TORONTO — Ontario has formally signalled its support to modify the Canadian Free Trade Agreement (CFTA) to allow federal, provincial and territorial governments (Parties) to independently remove unnecessary restrictions to internal trade. The CFTA has over 100 pages of exceptions that distort and block the flow of trade across the country. Many of these exceptions are outdated and act as unnecessary barriers for businesses.
The CFTA is a pan-Canadian agreement between the federal government, provinces and territories. It entered into force on July 1, 2017. It requires all parties to provide non-discriminatory treatment for goods, services, workers and investments from other Canadian jurisdictions.
Under the current CFTA, each Party to the Agreement must receive written approval from all others each time they wish to remove or narrow an existing exception. By allowing Parties to liberalize their own exceptions faster, the amendment seeks to give each jurisdiction more independence and flexibility in their decision-making while reducing burdens on business.
“To compete and succeed in today’s fast-paced economy, government must move at the speed of business – that means having the ability to quickly and effectively remove unnecessary burdens and barriers for business,” said Vic Fedeli, Ontario’s Minister of Economic Development, Job Creation and Trade.
“This amendment to the CFTA will give federal, provincial and territorial partners the autonomy they need to save time, save money and honour the true intention of the Agreement.”
The proposed amendment to the CFTA contains safeguards to ensure that any modifications made to existing exceptions do not result in new barriers or restrictions for businesses from other Parties.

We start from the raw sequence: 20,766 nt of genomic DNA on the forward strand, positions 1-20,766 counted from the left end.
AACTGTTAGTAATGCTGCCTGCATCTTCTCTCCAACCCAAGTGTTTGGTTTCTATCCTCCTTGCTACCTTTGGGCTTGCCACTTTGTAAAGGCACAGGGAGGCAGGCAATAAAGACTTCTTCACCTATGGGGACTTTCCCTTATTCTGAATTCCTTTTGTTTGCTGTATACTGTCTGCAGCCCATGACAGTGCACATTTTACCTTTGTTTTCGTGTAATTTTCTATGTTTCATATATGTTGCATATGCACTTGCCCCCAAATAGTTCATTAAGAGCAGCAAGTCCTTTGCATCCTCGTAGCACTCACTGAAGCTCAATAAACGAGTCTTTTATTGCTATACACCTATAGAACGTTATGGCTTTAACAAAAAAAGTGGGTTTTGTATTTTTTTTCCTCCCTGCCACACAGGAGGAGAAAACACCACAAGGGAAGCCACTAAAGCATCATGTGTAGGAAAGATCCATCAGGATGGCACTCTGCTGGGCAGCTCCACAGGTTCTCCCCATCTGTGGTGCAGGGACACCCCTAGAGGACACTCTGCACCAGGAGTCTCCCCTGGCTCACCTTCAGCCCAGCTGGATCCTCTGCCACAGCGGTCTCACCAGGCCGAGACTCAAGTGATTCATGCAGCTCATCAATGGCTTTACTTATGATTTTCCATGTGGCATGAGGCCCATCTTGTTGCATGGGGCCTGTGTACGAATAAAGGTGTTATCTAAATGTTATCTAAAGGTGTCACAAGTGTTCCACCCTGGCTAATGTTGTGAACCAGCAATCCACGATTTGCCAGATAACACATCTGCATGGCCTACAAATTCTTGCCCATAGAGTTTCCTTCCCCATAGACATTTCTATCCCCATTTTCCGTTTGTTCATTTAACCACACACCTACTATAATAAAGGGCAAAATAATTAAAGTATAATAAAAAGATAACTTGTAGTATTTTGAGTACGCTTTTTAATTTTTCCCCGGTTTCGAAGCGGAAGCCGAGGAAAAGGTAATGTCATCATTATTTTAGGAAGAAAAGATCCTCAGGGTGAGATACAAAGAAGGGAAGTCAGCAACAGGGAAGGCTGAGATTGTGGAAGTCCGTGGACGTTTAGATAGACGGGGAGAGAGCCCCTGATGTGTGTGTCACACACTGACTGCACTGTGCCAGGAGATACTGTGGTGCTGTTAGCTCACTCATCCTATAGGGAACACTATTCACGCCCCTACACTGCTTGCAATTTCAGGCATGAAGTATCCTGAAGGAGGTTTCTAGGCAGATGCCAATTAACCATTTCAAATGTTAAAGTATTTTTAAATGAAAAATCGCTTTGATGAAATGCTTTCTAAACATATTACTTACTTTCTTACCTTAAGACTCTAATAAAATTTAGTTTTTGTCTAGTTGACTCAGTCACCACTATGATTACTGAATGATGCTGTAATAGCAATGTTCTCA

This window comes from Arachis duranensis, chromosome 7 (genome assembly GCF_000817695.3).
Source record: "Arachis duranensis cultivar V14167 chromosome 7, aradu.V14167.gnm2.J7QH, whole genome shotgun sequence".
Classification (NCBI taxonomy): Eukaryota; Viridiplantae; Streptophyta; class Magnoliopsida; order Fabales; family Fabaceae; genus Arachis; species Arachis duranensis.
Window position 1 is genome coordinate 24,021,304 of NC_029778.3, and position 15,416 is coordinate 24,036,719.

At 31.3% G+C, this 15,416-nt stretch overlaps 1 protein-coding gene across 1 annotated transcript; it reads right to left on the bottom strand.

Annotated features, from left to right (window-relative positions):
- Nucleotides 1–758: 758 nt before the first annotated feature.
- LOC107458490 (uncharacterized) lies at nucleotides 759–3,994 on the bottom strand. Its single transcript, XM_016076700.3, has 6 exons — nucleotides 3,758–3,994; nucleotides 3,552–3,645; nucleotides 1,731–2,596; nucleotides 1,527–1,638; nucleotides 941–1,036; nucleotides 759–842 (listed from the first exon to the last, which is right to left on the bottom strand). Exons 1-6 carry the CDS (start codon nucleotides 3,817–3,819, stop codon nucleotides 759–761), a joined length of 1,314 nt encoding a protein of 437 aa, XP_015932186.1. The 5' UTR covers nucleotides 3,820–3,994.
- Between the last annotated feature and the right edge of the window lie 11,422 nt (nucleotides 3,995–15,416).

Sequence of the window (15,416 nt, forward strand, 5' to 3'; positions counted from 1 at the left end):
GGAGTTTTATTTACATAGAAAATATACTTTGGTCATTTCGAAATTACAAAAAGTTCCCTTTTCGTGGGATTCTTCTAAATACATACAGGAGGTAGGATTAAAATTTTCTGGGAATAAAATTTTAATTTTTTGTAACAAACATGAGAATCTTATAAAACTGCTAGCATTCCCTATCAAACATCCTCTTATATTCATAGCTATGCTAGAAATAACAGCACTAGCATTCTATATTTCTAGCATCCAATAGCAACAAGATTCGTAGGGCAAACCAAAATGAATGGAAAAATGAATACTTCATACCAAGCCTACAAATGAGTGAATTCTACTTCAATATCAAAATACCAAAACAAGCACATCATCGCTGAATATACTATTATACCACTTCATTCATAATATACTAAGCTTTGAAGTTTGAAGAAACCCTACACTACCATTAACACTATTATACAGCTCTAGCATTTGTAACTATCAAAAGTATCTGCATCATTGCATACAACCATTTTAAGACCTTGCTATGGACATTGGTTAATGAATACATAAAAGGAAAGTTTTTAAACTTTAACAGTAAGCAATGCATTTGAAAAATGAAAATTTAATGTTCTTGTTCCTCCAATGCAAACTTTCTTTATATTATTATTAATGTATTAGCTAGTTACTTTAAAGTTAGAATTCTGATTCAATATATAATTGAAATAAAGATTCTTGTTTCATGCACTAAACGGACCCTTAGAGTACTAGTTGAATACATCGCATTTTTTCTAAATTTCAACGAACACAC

Ontario, Alberta and Saskatchewan continue to encourage other jurisdictions to join efforts to make Canada Open for Business and take concrete steps to further reduce or remove barriers that obstruct the flow of trade nationwide.
The CFTA applies to all government laws, regulations and other measures unless they are excluded under general and Party-specific exceptions that allow each Party to maintain certain measures that may be inconsistent with the rules of the CFTA.
In 2017, Ontario exported $144.6 billion of goods and services to other provinces and territories and imported $108.1 billion, resulting in two-way trade of $252.7 billion and a trade surplus of $36.5 billion.
In the 2018 Ontario Economic Outlook and Fiscal Review, the government promised that it would not stand in the way of a pipeline project that transports oil within Ontario’s borders. To that end, Ontario is moving forward with plans to eliminate restrictions on pipeline development in Ontario under the Canadian Free Trade Agreement that were negotiated by the previous government and is actively working with the Parties to the Agreement to implement these changes.